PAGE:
The Latin American crude oil market is anticipated to profit from the tanker market moving forward.
Shipbroker Gibson stated that Latin America has historically been home to a large population and a large refining base in its newest weekly report. Nevertheless, decades of underinvestment and economic turbulence joined with overseas competition have seen regional players fight to service domestic demand. Recent attempts to increase the continent’s refining capacity have slipped, with Limetree Bay refining in St Croix the newest casualty. In contrast, Petrobras has attempted to divest some refining assets. One credible refining project endures, with Pemex developing a greenfield project in Dos Bocas. So, what does this imply for regional tanker trade over the medium term?
Mexico’s East Coast Trade Cut
As stated by Gibson, the region’s lack of refining capacity development is a double positive for tankers. Crude production in Brazil and Guyana is growing. However, with no progress in domestic crude processing capacity, any improvement in production will go to export. Maybe the only negative for tankers in the region originates from Mexico. With Pemex preparing to launch the 340kbd Dos Bocas refinery in 2023, products imports from the US Gulf will notice a significant decrease from the 470kbd traded into Mexico’s Caribbean coast in 2019. This will cut off much of the trade moving into Mexico’s East Coast. Nevertheless, this is a minor damaging outcome for the regional tanker trade, given the short-haul nature. Longer exports falling to South America and the West Coast remain relatively safe.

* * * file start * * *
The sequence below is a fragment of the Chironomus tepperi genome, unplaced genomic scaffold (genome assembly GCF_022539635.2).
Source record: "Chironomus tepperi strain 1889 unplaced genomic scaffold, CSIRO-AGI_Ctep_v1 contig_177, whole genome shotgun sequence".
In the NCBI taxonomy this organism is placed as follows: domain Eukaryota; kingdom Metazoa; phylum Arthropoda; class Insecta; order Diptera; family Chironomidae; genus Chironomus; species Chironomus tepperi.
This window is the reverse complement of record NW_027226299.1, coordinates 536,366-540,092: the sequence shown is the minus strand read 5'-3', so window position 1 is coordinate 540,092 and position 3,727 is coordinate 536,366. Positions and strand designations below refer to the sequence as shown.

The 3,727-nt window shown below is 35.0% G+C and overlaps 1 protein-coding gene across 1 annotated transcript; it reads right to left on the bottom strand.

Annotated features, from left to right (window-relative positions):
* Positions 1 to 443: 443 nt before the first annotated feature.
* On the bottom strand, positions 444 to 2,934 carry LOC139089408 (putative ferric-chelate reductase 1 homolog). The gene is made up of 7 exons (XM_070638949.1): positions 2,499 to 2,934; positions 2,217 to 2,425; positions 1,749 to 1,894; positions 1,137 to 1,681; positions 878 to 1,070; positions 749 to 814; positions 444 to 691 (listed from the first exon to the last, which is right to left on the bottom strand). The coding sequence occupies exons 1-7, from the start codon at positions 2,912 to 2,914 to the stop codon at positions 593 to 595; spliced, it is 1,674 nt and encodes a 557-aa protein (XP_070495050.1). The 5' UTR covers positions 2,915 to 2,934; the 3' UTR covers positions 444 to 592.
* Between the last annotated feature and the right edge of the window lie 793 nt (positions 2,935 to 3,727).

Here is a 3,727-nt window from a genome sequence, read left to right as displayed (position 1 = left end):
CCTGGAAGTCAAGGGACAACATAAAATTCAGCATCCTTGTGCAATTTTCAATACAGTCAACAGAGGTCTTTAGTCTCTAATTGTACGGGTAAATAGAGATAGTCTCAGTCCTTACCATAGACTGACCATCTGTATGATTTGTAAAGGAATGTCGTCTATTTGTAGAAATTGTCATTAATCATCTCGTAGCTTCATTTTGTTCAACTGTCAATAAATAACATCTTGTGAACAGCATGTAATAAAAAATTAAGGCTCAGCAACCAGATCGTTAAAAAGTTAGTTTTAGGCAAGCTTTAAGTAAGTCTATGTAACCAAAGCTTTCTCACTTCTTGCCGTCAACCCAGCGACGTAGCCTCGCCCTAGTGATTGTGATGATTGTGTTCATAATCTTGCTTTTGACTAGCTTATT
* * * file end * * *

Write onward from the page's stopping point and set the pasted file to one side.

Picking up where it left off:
The shipbroker replied that there will be little progress on refining the region’s largest economy. Although Petrobras has earmarked $1bn to complete the second train at RNEST, the proposed 145kbd expansion project will not appear online until at least 2027, if it is completed at all.